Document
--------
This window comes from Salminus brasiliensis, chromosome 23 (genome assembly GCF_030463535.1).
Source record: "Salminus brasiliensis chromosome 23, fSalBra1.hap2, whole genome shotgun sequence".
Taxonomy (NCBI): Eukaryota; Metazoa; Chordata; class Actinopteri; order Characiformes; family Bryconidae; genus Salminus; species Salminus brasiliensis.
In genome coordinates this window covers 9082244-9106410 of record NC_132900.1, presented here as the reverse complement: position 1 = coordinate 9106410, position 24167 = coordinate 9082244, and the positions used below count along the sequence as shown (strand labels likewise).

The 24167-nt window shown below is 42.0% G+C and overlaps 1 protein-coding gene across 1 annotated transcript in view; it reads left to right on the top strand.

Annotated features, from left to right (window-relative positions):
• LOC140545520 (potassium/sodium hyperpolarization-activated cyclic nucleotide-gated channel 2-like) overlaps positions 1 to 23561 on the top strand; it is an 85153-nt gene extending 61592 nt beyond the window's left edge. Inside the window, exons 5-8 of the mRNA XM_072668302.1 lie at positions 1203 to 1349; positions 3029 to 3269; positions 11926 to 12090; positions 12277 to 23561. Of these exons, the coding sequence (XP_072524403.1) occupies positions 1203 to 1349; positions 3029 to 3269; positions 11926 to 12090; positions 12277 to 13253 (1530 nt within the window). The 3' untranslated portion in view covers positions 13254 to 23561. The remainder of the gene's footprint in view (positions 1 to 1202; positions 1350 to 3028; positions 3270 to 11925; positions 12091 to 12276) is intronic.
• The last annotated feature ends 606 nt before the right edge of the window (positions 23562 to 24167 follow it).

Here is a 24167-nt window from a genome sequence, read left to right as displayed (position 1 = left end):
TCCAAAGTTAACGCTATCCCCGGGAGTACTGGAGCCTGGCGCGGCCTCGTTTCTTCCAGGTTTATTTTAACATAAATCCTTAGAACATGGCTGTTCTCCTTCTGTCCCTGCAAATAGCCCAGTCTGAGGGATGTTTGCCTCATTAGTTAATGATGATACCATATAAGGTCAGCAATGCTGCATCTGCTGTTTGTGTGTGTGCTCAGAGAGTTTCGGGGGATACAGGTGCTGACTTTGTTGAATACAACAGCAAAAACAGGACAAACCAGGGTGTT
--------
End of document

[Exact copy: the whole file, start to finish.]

This window comes from Salminus brasiliensis, chromosome 23 (genome assembly GCF_030463535.1).
Source record: "Salminus brasiliensis chromosome 23, fSalBra1.hap2, whole genome shotgun sequence".
Taxonomy (NCBI): Eukaryota; Metazoa; Chordata; class Actinopteri; order Characiformes; family Bryconidae; genus Salminus; species Salminus brasiliensis.
In genome coordinates this window covers 9082244-9106410 of record NC_132900.1, presented here as the reverse complement: position 1 = coordinate 9106410, position 24167 = coordinate 9082244, and the positions used below count along the sequence as shown (strand labels likewise).

The 24167-nt window shown below is 42.0% G+C and overlaps 1 protein-coding gene across 1 annotated transcript in view; it reads left to right on the top strand.

Annotated features, from left to right (window-relative positions):
• LOC140545520 (potassium/sodium hyperpolarization-activated cyclic nucleotide-gated channel 2-like) overlaps positions 1 to 23561 on the top strand; it is an 85153-nt gene extending 61592 nt beyond the window's left edge. Inside the window, exons 5-8 of the mRNA XM_072668302.1 lie at positions 1203 to 1349; positions 3029 to 3269; positions 11926 to 12090; positions 12277 to 23561. Of these exons, the coding sequence (XP_072524403.1) occupies positions 1203 to 1349; positions 3029 to 3269; positions 11926 to 12090; positions 12277 to 13253 (1530 nt within the window). The 3' untranslated portion in view covers positions 13254 to 23561. The remainder of the gene's footprint in view (positions 1 to 1202; positions 1350 to 3028; positions 3270 to 11925; positions 12091 to 12276) is intronic.
• The last annotated feature ends 606 nt before the right edge of the window (positions 23562 to 24167 follow it).

Here is a 24167-nt window from a genome sequence, read left to right as displayed (position 1 = left end):
TCCAAAGTTAACGCTATCCCCGGGAGTACTGGAGCCTGGCGCGGCCTCGTTTCTTCCAGGTTTATTTTAACATAAATCCTTAGAACATGGCTGTTCTCCTTCTGTCCCTGCAAATAGCCCAGTCTGAGGGATGTTTGCCTCATTAGTTAATGATGATACCATATAAGGTCAGCAATGCTGCATCTGCTGTTTGTGTGTGTGCTCAGAGAGTTTCGGGGGATACAGGTGCTGACTTTGTTGAATACAACAGCAAAAACAGGACAAACCAGGGTGTT